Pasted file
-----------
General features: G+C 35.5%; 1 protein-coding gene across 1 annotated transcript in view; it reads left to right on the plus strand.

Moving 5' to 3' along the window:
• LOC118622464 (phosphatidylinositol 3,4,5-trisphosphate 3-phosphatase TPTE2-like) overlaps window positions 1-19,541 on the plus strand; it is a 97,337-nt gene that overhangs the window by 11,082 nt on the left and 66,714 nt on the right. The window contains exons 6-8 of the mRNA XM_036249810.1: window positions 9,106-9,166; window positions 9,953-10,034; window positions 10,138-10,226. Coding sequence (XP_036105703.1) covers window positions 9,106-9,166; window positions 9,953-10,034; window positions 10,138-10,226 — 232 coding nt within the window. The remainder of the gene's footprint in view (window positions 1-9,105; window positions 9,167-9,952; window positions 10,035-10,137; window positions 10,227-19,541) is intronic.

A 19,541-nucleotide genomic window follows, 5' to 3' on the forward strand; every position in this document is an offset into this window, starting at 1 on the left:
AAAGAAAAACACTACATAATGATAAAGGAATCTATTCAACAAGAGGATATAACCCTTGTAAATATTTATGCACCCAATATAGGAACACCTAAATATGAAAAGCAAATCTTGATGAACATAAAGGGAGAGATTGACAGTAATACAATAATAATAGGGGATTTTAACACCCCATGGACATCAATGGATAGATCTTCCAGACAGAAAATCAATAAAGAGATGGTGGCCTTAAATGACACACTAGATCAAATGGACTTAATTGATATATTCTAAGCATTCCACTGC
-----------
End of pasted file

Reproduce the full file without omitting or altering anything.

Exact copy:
General features: G+C 35.5%; 1 protein-coding gene across 1 annotated transcript in view; it reads left to right on the plus strand.

Moving 5' to 3' along the window:
• LOC118622464 (phosphatidylinositol 3,4,5-trisphosphate 3-phosphatase TPTE2-like) overlaps window positions 1-19,541 on the plus strand; it is a 97,337-nt gene that overhangs the window by 11,082 nt on the left and 66,714 nt on the right. The window contains exons 6-8 of the mRNA XM_036249810.1: window positions 9,106-9,166; window positions 9,953-10,034; window positions 10,138-10,226. Coding sequence (XP_036105703.1) covers window positions 9,106-9,166; window positions 9,953-10,034; window positions 10,138-10,226 — 232 coding nt within the window. The remainder of the gene's footprint in view (window positions 1-9,105; window positions 9,167-9,952; window positions 10,035-10,137; window positions 10,227-19,541) is intronic.

A 19,541-nucleotide genomic window follows, 5' to 3' on the forward strand; every position in this document is an offset into this window, starting at 1 on the left:
AAAGAAAAACACTACATAATGATAAAGGAATCTATTCAACAAGAGGATATAACCCTTGTAAATATTTATGCACCCAATATAGGAACACCTAAATATGAAAAGCAAATCTTGATGAACATAAAGGGAGAGATTGACAGTAATACAATAATAATAGGGGATTTTAACACCCCATGGACATCAATGGATAGATCTTCCAGACAGAAAATCAATAAAGAGATGGTGGCCTTAAATGACACACTAGATCAAATGGACTTAATTGATATATTCTAAGCATTCCACTGC